The More You Know

This is a public service announcement for those who are interested in the brain procedure I’m having done this week.

Many people still don’t quite understand the previous three procedures I had done were not open brain surgery, but were done endovascularly via the main artery, which means the surgeon entered the brain through my groin. I know….strange, huh?

When my larger brain aneurysm ruptured in 2006, they inserted 16 very tiny platinum coils into the aneurysm to fill it and then the blood clots around the coils and basically seals up the aneurysm. The size and shape of the aneurysm lent itself to the less invasive procedure because it’s actually sitting ON my optical nerve and clipping at that time did not seem like a life-saving option.

However, five years later, it was discovered those 16 coils had started to compact and blood was once again starting to enter the aneurysm. As a result, 4 more coils were inserted and a stent was placed at the base of the aneurysm to keep blood flowing past the bottom of the aneurysm and keep the coils in place. So far so good on that one, but all three procedures were done via the groin.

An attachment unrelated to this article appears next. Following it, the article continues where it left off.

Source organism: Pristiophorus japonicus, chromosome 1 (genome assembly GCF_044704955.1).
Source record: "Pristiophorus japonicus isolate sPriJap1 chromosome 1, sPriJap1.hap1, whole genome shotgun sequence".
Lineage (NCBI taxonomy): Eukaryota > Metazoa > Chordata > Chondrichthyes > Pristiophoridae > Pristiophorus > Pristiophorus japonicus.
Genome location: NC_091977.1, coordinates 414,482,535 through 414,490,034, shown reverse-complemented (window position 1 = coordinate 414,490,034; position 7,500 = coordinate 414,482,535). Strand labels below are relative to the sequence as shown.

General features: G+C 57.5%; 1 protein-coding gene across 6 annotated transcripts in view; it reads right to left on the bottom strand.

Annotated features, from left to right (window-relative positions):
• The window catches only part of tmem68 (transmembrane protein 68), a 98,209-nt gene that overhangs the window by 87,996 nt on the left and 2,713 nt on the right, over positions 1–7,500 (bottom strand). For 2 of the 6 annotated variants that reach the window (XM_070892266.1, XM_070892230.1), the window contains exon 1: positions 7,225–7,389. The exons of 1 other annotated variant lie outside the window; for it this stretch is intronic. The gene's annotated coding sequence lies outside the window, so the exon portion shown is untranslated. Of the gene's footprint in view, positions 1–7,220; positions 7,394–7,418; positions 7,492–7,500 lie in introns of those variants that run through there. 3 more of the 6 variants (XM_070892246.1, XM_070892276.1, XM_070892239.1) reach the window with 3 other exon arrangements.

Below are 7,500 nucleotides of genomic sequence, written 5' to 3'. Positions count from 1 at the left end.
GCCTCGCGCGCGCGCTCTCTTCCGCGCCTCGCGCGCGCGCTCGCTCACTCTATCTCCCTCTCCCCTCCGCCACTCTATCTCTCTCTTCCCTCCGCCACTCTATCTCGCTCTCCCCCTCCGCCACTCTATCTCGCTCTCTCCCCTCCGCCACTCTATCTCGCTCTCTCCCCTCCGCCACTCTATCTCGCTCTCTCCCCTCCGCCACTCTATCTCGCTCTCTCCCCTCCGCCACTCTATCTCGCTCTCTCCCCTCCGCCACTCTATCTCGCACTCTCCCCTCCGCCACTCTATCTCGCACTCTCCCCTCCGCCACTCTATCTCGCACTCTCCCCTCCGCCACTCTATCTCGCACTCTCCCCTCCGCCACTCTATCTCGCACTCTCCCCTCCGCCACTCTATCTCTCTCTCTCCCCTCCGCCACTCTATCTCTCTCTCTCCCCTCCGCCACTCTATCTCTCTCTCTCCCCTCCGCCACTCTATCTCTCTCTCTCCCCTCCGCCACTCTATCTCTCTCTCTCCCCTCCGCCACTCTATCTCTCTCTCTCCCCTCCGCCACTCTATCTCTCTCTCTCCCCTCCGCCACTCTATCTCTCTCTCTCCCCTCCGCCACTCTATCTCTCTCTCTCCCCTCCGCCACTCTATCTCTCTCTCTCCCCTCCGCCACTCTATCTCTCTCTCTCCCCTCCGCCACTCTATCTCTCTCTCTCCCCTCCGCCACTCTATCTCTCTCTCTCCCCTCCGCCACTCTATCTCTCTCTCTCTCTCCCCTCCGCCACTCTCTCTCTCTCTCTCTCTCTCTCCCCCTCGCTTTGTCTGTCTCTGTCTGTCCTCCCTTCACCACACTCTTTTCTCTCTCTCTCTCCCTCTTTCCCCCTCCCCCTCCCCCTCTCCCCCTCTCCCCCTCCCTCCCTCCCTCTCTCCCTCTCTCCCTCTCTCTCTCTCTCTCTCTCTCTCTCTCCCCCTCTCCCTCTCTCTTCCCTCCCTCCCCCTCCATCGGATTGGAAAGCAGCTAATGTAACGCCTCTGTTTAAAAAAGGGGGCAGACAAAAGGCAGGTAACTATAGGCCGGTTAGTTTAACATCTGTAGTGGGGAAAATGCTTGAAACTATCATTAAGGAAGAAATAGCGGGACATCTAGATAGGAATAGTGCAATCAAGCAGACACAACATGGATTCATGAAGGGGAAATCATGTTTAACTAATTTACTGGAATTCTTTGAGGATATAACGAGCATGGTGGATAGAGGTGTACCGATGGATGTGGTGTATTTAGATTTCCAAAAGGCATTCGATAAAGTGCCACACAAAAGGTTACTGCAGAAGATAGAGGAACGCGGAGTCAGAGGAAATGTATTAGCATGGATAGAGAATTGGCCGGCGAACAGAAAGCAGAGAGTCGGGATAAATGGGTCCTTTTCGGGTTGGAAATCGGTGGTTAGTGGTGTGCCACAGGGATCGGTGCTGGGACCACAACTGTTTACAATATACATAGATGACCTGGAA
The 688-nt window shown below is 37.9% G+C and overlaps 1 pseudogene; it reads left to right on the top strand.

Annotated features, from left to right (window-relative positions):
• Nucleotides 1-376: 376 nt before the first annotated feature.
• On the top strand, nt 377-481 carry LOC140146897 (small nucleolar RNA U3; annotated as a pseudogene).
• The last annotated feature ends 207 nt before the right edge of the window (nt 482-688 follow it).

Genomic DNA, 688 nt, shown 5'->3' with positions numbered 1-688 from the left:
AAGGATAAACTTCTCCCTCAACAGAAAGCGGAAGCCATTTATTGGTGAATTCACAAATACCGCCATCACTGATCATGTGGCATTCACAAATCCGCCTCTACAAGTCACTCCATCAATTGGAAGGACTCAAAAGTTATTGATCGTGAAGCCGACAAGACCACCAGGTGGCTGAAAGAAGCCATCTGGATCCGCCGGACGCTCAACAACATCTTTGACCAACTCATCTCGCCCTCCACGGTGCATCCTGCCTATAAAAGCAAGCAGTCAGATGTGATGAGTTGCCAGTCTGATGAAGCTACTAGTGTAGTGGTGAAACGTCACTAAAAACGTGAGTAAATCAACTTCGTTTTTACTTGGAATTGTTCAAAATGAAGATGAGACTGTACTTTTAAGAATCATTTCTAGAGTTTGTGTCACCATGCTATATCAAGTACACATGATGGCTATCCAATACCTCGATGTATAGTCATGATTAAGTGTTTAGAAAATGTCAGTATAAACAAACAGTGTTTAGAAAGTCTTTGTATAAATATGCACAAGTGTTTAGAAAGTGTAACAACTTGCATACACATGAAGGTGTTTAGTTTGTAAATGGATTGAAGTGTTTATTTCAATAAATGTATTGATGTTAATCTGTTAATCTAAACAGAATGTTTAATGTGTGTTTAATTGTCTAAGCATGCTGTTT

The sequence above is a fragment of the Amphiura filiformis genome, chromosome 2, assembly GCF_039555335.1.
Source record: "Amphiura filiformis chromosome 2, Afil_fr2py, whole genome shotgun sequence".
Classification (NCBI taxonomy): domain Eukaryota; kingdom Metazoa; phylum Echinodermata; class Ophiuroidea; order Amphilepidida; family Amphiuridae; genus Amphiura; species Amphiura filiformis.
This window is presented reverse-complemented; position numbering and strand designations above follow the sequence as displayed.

My second, smaller brain aneurysm has grown and it has an odd shape in that it’s more rectangular and coiling didn’t seem to be the more durable option this time. A small titanium clip will be placed across the neck of the aneurysm. Then the aneurysm will be popped and should simply disappear, but it requires opening up the skull, going into the brain, adding the clip and closing my skull back up. A little more involved than the coiling and will require a little longer recovery period.

I found this great website that describes the clipping procedure in a no-nonsense type of way. I think this will really explain the procedure for those who are still confused. ANEURYSM CLIPPING

Then I found this terrific blog post written by a neuro-nurse on what to expect after a craniotomy. This gave me a better sense of what to expect afterwards in the hosptial and she injected some humor, which always helps. WHAT TO EXPECT WHEN YOU’RE EXPECTING A CRANIOTOMY

I will try to keep people updated on my progress and recovery on this blog.